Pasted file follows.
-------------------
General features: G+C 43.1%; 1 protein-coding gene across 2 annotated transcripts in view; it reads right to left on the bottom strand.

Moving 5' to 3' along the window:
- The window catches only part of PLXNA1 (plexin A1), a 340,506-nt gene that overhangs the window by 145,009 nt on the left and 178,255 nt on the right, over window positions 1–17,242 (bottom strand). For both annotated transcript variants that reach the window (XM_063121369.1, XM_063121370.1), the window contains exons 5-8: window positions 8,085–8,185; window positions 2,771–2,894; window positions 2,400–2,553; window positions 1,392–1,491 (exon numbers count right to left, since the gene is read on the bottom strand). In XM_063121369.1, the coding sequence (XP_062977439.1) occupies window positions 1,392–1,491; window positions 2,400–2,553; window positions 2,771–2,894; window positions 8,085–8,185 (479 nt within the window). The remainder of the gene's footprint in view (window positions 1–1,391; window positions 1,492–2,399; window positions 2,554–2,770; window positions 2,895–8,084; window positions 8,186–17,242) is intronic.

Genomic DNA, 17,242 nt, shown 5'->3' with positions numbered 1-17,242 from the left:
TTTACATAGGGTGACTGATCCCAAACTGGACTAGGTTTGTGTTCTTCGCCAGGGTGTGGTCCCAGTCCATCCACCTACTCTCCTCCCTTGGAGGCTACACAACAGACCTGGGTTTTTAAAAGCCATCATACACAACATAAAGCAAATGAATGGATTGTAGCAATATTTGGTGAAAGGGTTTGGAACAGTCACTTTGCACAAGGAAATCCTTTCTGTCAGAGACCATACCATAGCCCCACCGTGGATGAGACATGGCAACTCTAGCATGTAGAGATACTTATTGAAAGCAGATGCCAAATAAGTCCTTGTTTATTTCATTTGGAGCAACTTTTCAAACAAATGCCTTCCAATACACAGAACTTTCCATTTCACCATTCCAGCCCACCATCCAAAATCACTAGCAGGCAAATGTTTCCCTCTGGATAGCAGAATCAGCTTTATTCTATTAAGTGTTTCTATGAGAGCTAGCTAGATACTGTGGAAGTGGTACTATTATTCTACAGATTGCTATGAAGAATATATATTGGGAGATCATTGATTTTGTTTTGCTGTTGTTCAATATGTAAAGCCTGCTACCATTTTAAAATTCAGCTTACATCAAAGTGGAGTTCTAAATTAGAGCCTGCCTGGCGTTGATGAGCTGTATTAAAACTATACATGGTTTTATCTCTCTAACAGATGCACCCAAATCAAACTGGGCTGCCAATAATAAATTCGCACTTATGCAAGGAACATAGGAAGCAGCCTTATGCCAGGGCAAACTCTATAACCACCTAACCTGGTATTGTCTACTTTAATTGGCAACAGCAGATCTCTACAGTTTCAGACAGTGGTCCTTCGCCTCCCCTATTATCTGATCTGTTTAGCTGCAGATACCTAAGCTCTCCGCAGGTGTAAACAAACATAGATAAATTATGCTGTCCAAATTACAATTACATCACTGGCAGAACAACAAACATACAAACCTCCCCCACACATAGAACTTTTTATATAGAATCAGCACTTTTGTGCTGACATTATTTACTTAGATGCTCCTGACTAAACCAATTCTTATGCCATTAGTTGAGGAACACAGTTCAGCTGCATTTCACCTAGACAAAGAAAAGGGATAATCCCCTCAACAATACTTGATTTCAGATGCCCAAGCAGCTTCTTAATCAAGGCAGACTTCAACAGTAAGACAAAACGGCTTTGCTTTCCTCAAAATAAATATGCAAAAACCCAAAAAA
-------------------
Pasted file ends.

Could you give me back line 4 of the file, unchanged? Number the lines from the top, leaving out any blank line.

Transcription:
Genomic DNA, 17,242 nt, shown 5'->3' with positions numbered 1-17,242 from the left: